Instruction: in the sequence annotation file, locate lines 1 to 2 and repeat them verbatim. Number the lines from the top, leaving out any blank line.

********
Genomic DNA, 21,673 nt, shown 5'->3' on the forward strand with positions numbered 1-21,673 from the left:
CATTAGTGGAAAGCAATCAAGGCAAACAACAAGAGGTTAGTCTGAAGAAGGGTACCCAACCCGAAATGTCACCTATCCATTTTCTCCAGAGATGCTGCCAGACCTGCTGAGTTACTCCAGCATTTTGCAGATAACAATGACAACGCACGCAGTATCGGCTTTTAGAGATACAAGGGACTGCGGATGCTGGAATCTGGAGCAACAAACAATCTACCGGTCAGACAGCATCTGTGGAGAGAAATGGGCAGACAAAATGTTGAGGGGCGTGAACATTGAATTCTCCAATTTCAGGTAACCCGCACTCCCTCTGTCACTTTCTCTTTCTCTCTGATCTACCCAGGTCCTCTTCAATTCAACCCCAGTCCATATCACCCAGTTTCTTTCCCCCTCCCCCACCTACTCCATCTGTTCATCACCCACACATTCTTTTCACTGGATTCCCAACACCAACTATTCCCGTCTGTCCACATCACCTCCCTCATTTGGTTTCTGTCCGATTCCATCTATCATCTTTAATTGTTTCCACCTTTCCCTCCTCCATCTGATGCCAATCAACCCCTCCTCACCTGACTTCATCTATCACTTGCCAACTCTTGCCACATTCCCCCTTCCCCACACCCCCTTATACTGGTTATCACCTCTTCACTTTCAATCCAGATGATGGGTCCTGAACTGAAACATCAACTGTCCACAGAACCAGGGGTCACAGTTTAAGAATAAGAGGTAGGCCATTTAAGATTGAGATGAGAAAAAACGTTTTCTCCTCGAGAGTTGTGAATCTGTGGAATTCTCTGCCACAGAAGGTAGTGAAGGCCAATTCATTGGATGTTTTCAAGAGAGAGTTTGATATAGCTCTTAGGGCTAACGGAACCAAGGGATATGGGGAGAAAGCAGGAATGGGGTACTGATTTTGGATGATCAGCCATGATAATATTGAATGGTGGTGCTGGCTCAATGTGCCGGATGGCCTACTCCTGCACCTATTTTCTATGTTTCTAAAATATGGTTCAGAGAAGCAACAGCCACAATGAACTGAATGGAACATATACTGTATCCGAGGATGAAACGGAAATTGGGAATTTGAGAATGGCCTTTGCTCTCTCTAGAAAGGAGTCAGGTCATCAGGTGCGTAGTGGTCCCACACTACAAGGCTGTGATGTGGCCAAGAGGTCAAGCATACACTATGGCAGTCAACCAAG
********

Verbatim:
Genomic DNA, 21,673 nt, shown 5'->3' on the forward strand with positions numbered 1-21,673 from the left:
CATTAGTGGAAAGCAATCAAGGCAAACAACAAGAGGTTAGTCTGAAGAAGGGTACCCAACCCGAAATGTCACCTATCCATTTTCTCCAGAGATGCTGCCAGACCTGCTGAGTTACTCCAGCATTTTGCAGATAACAATGACAACGCACGCAGTATCGGCTTTTAGAGATACAAGGGACTGCGGATGCTGGAATCTGGAGCAACAAACAATCTACCGGTCAGACAGCATCTGTGGAGAGAAATGGGCAGACAAAATGTTGAGGGGCGTGAACATTGAATTCTCCAATTTCAGGTAACCCGCACTCCCTCTGTCACTTTCTCTTTCTCTCTGATCTACCCAGGTCCTCTTCAATTCAACCCCAGTCCATATCACCCAGTTTCTTTCCCCCTCCCCCACCTACTCCATCTGTTCATCACCCACACATTCTTTTCACTGGATTCCCAACACCAACTATTCCCGTCTGTCCACATCACCTCCCTCATTTGGTTTCTGTCCGATTCCATCTATCATCTTTAATTGTTTCCACCTTTCCCTCCTCCATCTGATGCCAATCAACCCCTCCTCACCTGACTTCATCTATCACTTGCCAACTCTTGCCACATTCCCCCTTCCCCACACCCCCTTATACTGGTTATCACCTCTTCACTTTCAATCCAGATGATGGGTCCTGAACTGAAACATCAACTGTCCACAGAACCAGGGGTCACAGTTTAAGAATAAGAGGTAGGCCATTTAAGATTGAGATGAGAAAAAACGTTTTCTCCTCGAGAGTTGTGAATCTGTGGAATTCTCTGCCACAGAAGGTAGTGAAGGCCAATTCATTGGATGTTTTCAAGAGAGAGTTTGATATAGCTCTTAGGGCTAACGGAACCAAGGGATATGGGGAGAAAGCAGGAATGGGGTACTGATTTTGGATGATCAGCCATGATAATATTGAATGGTGGTGCTGGCTCAATGTGCCGGATGGCCTACTCCTGCACCTATTTTCTATGTTTCTAAAATATGGTTCAGAGAAGCAACAGCCACAATGAACTGAATGGAACATATACTGTATCCGAGGATGAAACGGAAATTGGGAATTTGAGAATGGCCTTTGCTCTCTCTAGAAAGGAGTCAGGTCATCAGGTGCGTAGTGGTCCCACACTACAAGGCTGTGATGTGGCCAAGAGGTCAAGCATACACTATGGCAGTCAACCAAG